These experts agree that to nab a highly coveted board seat, you first have to actually be a board-worthy cybersecurity professional, and then you need to know where to look.

Board-worthy = technical expertise + business acumen + ‘gravitas’

Many cybersecurity pros, sensing a hot trend, think they’re board material, but “not many of them are qualified,” says Matt Comyns, co-global cybersecurity practice leader at executive search firm Russell Reynolds Associates. The firm has identified four common backgrounds for cybersecurity board members, based on the board selections that publicly traded companies have already made.

Many successful candidates were CISOs or CSOs with a cyber or IT background and a deep understanding of cybersecurity issues from a more technical point of view, he says. Another popular candidate pool came out of government where they held cyber positions in the military or intelligence community.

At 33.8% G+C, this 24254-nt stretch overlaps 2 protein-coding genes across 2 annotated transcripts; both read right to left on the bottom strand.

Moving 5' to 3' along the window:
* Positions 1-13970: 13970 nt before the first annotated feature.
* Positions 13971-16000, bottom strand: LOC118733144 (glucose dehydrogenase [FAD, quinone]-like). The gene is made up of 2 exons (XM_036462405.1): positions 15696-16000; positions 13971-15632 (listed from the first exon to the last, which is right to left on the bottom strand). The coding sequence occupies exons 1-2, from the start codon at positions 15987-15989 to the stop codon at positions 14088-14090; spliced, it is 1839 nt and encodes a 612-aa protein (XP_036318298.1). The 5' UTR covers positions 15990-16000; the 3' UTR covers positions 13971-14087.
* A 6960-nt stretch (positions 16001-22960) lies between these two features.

Candidates from the consulting or legal world who focused on cybersecurity were also successful in getting board positions, Comyns says. CEOs of cybersecurity companies who have moved on from those roles after acquisitions or IPOs have also become very interesting to boards, he adds.

“These candidates also shared a strong business acumen that adds value to the board beyond the cyber topic. That’s always the tricky part,” Comyns says. “Finding a true, deep cyber-level expert and somebody who is a broad business leader and can communicate at that level with the board on other topics beside cybersecurity – that would always be first choice.”

[ ALSO ON CSO: How to attract a board-level cybersecurity expert ]

And then there’s that certain je ne sais quoi – “the gravitas, the seasoning and the interpersonal skills” that boards want, says Tom Daniels, lead director of the board services practice at executive recruitment firm Spencer Stuart. “There’s a finite number of people who have that” skill set.

Know who’s looking